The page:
Late last month, the U.S. Department of Education announced the first winners in its Race to the Top grants competition, sending shock waves through statehouses across the country. Only Delaware and Tennessee won awards, leaving 39 other applicants—14 of them finalists—out of the first-round money.
Commentators pored over the results, searching for the secret to winning. They latched on to one of the most accessible explanations: The winning states had convinced nearly all of their local school districts and teachers’ unions to support their applications.
The need for broad buy-in—and its implication that states must water down their proposals to get it—quickly became conventional wisdom. The Wall Street Journal wrote that the results “sent a message to state capitals that winners must garner broad support from teachers’ unions and local school boards.” The Associated Press concluded that strong local support in Delaware and Tennessee “helped them stand out from the other 14 finalists.” Education Week’s headline read, “Local Buy-In Helps Two States Win Race to Top” (March 29, 2010).
There’s just one problem: It’s not true.
Several states secured as much buy-in as the winners but still finished far behind them. Some of those states, like Utah and Kansas, didn’t even qualify for the finals. Idaho secured support from every single union in the state, but managed only a 28th-place finish. Buy-in was not enough to make up for major weaknesses in these states’ applications.
At the same time, states with relatively low buy-in still came very close to winning. Florida finished in fourth place even though only 8 percent of local unions signed on to its plan. Louisiana earned the highest score in the contest’s most heavily weighted category—“great teachers and leaders”—despite earning support from fewer than half its districts. Both states could have scored even higher by correcting specific deficiencies in their applications that had nothing to do with stakeholder support. Louisiana, for example, lost just 6 points on local buy-in, but 15 points for inadequately addressing the application section on math and science education.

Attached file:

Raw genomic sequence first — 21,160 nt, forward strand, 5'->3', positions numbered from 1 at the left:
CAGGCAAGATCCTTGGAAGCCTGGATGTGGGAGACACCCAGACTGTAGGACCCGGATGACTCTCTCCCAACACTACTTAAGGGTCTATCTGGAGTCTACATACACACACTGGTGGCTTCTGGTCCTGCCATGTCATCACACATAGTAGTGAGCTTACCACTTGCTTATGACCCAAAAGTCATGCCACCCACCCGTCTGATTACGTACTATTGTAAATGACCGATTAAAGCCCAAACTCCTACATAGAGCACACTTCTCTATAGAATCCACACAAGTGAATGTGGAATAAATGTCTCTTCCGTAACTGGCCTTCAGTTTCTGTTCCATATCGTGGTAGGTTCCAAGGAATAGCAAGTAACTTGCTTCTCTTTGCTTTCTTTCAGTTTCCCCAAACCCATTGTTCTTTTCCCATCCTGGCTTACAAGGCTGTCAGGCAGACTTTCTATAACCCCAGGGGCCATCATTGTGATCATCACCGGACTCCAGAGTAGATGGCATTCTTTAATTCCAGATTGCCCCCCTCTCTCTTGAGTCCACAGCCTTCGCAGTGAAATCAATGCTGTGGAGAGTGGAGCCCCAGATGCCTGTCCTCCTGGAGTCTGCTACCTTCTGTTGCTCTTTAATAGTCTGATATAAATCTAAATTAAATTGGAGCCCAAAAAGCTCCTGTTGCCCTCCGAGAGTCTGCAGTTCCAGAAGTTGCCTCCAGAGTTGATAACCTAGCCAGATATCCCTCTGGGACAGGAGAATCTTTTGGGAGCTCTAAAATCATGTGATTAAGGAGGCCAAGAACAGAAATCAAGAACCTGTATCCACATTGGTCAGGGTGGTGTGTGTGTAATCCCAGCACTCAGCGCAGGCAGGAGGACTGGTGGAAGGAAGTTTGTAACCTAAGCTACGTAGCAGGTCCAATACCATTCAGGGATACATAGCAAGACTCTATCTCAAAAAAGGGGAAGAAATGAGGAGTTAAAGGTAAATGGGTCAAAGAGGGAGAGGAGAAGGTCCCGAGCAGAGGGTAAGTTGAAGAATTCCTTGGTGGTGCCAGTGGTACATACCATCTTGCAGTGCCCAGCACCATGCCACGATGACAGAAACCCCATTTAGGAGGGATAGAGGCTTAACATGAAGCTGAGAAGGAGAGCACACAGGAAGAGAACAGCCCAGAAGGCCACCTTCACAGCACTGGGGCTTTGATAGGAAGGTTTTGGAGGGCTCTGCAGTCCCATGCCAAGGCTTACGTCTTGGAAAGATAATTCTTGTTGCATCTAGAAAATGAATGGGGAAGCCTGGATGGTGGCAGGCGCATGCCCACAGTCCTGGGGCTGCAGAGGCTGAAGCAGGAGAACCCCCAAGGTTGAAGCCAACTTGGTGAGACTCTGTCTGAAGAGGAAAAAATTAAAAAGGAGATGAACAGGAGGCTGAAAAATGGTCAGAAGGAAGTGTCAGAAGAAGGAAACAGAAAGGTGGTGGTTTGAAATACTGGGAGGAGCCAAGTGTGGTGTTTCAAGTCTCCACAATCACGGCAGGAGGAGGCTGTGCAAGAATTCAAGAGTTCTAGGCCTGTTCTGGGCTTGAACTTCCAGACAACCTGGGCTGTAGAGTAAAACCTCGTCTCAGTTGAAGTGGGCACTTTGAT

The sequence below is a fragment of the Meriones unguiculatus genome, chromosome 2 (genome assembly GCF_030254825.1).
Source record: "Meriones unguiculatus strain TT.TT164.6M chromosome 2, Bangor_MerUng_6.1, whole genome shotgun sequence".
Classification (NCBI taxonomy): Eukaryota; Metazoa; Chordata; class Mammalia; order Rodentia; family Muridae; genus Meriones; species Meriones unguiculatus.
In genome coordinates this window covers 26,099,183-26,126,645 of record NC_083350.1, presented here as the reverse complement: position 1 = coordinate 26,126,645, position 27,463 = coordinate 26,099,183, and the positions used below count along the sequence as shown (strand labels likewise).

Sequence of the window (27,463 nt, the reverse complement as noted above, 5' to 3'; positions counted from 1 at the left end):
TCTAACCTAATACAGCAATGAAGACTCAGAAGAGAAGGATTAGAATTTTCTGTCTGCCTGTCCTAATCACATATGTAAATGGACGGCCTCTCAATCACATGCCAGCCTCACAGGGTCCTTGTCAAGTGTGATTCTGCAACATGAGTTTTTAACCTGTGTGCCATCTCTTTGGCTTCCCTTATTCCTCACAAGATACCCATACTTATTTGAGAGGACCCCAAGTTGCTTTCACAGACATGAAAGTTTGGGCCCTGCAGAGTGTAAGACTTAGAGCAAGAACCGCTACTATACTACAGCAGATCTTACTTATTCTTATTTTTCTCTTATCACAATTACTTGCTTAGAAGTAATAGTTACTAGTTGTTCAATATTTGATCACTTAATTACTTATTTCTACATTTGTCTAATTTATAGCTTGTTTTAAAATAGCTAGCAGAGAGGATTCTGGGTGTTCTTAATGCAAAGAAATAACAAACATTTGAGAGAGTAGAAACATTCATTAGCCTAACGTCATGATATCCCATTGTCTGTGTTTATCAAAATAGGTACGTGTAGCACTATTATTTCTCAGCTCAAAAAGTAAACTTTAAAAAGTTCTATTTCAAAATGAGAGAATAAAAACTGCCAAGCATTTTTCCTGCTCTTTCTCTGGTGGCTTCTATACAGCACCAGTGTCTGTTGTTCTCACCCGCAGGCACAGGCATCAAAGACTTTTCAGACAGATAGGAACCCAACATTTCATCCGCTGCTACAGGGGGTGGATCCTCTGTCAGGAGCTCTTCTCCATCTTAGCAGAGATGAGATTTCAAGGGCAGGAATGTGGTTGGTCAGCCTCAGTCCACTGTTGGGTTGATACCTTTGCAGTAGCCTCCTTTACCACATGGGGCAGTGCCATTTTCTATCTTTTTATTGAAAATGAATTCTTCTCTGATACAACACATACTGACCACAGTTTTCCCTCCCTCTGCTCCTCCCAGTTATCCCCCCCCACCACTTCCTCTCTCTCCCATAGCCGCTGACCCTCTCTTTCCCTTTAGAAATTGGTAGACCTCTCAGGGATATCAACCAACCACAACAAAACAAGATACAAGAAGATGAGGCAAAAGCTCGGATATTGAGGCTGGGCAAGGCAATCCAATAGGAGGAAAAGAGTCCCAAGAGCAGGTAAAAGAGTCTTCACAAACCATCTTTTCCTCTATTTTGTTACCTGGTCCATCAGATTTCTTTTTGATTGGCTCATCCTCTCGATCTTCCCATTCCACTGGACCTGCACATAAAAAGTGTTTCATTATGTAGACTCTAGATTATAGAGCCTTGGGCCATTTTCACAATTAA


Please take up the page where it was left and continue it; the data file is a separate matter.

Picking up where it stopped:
Clearly, buy-in is not the golden ticket it has been made out to be. But if it’s not the key to winning, what is?
In short: vision and leadership. Tennessee and Delaware distinguished themselves by committing to bold, comprehensive reforms, such as creating rigorous teacher evaluations tied to student learning and making big changes in failing schools. They built their plans around changes to state laws, ensuring that all districts would faithfully implement the policies that were passed. They recognized that incorporating feedback from teachers and other stakeholders would strengthen their applications, but they made participation in the dialogue contingent on a commitment to sensible reforms.
What neither of these states did was water down its application to earn the blessing of unions and school boards. Unfortunately, that’s exactly what the buy-in myth encourages states to do. It wrongly suggests that Florida, Louisiana, and other states that put forward strong proposals lost because they went too far, when the truth is that they could have won by going just a little bit farther.
Being bold, after all, is what the Race to the Top is all about. It’s why education leaders believe it’s an opportunity to transform public education and give generations of children a brighter future. That goal is still within reach—but only if states can separate myth from fact.
A version of this article appeared in the May 12, 2010 edition of Education Week as The Buy-In Myth